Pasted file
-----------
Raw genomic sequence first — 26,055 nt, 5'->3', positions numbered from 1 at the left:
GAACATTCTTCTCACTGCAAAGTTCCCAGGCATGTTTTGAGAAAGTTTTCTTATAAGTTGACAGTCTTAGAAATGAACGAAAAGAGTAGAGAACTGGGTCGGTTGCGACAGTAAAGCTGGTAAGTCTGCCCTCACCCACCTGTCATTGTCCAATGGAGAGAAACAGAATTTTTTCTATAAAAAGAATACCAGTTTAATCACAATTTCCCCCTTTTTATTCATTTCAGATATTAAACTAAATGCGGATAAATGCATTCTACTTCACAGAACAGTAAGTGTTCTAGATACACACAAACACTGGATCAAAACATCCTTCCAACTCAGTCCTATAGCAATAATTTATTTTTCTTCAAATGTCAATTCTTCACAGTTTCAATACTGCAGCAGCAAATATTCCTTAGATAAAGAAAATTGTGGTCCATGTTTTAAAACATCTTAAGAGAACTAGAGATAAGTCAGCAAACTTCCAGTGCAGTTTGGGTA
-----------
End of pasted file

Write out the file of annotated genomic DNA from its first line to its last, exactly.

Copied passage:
Raw genomic sequence first — 26,055 nt, 5'->3', positions numbered from 1 at the left:
GAACATTCTTCTCACTGCAAAGTTCCCAGGCATGTTTTGAGAAAGTTTTCTTATAAGTTGACAGTCTTAGAAATGAACGAAAAGAGTAGAGAACTGGGTCGGTTGCGACAGTAAAGCTGGTAAGTCTGCCCTCACCCACCTGTCATTGTCCAATGGAGAGAAACAGAATTTTTTCTATAAAAAGAATACCAGTTTAATCACAATTTCCCCCTTTTTATTCATTTCAGATATTAAACTAAATGCGGATAAATGCATTCTACTTCACAGAACAGTAAGTGTTCTAGATACACACAAACACTGGATCAAAACATCCTTCCAACTCAGTCCTATAGCAATAATTTATTTTTCTTCAAATGTCAATTCTTCACAGTTTCAATACTGCAGCAGCAAATATTCCTTAGATAAAGAAAATTGTGGTCCATGTTTTAAAACATCTTAAGAGAACTAGAGATAAGTCAGCAAACTTCCAGTGCAGTTTGGGTA